British citizens evacuated from Sudan say they were left with nowhere to go on their immediate arrival in England after being unable to access support.
Reefat Hassanin slept in a police station when a hotel said it had no knowledge of a Foreign Office booking.
Sumer and her family said they were also unable to find council support.
Bristol City Council, which manages emergency accommodation, has since found them both somewhere to stay and said Bristol was a “city of sanctuary”.
Mr Hassanin and Sumer’s family appear to have been impacted by government guidelines which mean those with a British passport do not qualify for emergency accommodation if they have been out of the country for an extended time.
The government said it was trying to change the rules for people fleeing fighting in Sudan but that would take time.
Mr Hassanin said he was told he had been booked into a hotel in Bristol on Sunday after being evacuated from Sudan, but when he arrived the hotel said it had no details of a booking in his name and he was turned away.
He said he had no phone number to call for assistance and that left him with nowhere to go, so he ended up going to a police station to ask for help.
“I went to the police station at three o’clock in the morning. I explained to the police and they gave me some biscuits and water. I have nobody here,” he said.
Sumer, 18, and her five siblings, including three-year-old Sarah, saw the conflict in Sudan up close, sheltering from bullets in their home before being able to return to Bristol, where they used to live before moving to the African nation.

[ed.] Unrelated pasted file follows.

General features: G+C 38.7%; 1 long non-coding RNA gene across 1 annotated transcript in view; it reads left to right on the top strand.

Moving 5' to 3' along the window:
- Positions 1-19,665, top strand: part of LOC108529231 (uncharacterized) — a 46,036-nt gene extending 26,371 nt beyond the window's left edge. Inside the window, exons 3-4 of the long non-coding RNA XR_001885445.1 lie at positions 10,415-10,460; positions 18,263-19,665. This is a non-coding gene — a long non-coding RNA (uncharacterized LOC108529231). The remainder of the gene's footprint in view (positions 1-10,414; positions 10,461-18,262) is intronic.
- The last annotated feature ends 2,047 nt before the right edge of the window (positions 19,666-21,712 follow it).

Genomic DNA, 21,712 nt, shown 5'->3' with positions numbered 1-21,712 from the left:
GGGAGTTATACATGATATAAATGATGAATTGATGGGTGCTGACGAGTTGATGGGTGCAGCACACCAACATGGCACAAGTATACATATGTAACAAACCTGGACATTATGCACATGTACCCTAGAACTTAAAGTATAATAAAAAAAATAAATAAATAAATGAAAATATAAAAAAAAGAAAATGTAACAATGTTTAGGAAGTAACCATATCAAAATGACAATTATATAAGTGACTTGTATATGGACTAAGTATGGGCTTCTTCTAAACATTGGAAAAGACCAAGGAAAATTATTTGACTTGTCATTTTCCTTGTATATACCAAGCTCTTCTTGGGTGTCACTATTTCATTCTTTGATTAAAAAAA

“Some of the shooting was right in front of our house and we were on the floor for two hours.
“It was really hard. Some of the bullets came into our house and it was really bad,” she said.
Sumer had been studying at university and said life was good in Sudan but everything changed when fighting broke out, which had left her family living in a warzone.
As they are British citizens they were airlifted out by the RAF.
At first they were given food and somewhere to stay by government agencies but found the council could not help with emergency accommodation when they arrived in Bristol.
Both families initially relied on the kindness of the city’s Sudanese community to give them a place to stay, but have now been found emergency accommodation by Bristol City Council.
A council spokesperson said government guidance had changed and local authorities should apply a “flexible approach” to the Habitual Residence Test.
“Bristol is a City of Sanctuary and we will always do what we can to support those fleeing conflict,” they said.
“We will assess whether UK nationals returning to Bristol from Sudan are homeless and in priority need. Families with dependent children are automatically in priority need under homeless legislation.”
A government spokesperson said: “We have been working intensively to evacuate British nationals and their dependants since the outbreak of violence in Sudan.
“Councils have a duty to ensure families are not left without a roof over their heads.”
Source : BBC